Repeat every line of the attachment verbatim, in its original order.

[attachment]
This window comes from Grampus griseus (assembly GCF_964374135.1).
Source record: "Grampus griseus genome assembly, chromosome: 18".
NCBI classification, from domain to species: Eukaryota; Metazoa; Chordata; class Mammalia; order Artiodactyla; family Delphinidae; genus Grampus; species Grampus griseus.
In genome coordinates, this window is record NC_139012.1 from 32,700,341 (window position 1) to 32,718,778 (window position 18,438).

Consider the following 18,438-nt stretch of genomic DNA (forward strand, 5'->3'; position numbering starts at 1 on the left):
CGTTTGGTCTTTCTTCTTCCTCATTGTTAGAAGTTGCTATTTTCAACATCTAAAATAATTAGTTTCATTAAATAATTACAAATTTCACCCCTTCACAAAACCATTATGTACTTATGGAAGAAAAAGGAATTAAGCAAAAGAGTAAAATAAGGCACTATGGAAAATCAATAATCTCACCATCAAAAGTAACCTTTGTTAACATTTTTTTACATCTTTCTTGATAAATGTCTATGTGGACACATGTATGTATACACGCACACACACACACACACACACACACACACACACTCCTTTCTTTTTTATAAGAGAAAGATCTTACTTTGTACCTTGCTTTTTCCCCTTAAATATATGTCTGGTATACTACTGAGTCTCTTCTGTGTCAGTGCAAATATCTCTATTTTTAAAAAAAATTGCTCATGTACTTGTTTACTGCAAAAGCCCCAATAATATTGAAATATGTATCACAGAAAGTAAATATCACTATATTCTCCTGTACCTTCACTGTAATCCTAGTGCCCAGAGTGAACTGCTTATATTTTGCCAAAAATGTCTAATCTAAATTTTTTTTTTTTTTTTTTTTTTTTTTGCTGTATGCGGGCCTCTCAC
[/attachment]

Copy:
This window comes from Grampus griseus (assembly GCF_964374135.1).
Source record: "Grampus griseus genome assembly, chromosome: 18".
NCBI classification, from domain to species: Eukaryota; Metazoa; Chordata; class Mammalia; order Artiodactyla; family Delphinidae; genus Grampus; species Grampus griseus.
In genome coordinates, this window is record NC_139012.1 from 32,700,341 (window position 1) to 32,718,778 (window position 18,438).

Consider the following 18,438-nt stretch of genomic DNA (forward strand, 5'->3'; position numbering starts at 1 on the left):
CGTTTGGTCTTTCTTCTTCCTCATTGTTAGAAGTTGCTATTTTCAACATCTAAAATAATTAGTTTCATTAAATAATTACAAATTTCACCCCTTCACAAAACCATTATGTACTTATGGAAGAAAAAGGAATTAAGCAAAAGAGTAAAATAAGGCACTATGGAAAATCAATAATCTCACCATCAAAAGTAACCTTTGTTAACATTTTTTTACATCTTTCTTGATAAATGTCTATGTGGACACATGTATGTATACACGCACACACACACACACACACACACACACACACACTCCTTTCTTTTTTATAAGAGAAAGATCTTACTTTGTACCTTGCTTTTTCCCCTTAAATATATGTCTGGTATACTACTGAGTCTCTTCTGTGTCAGTGCAAATATCTCTATTTTTAAAAAAAATTGCTCATGTACTTGTTTACTGCAAAAGCCCCAATAATATTGAAATATGTATCACAGAAAGTAAATATCACTATATTCTCCTGTACCTTCACTGTAATCCTAGTGCCCAGAGTGAACTGCTTATATTTTGCCAAAAATGTCTAATCTAAATTTTTTTTTTTTTTTTTTTTTTTTTTGCTGTATGCGGGCCTCTCAC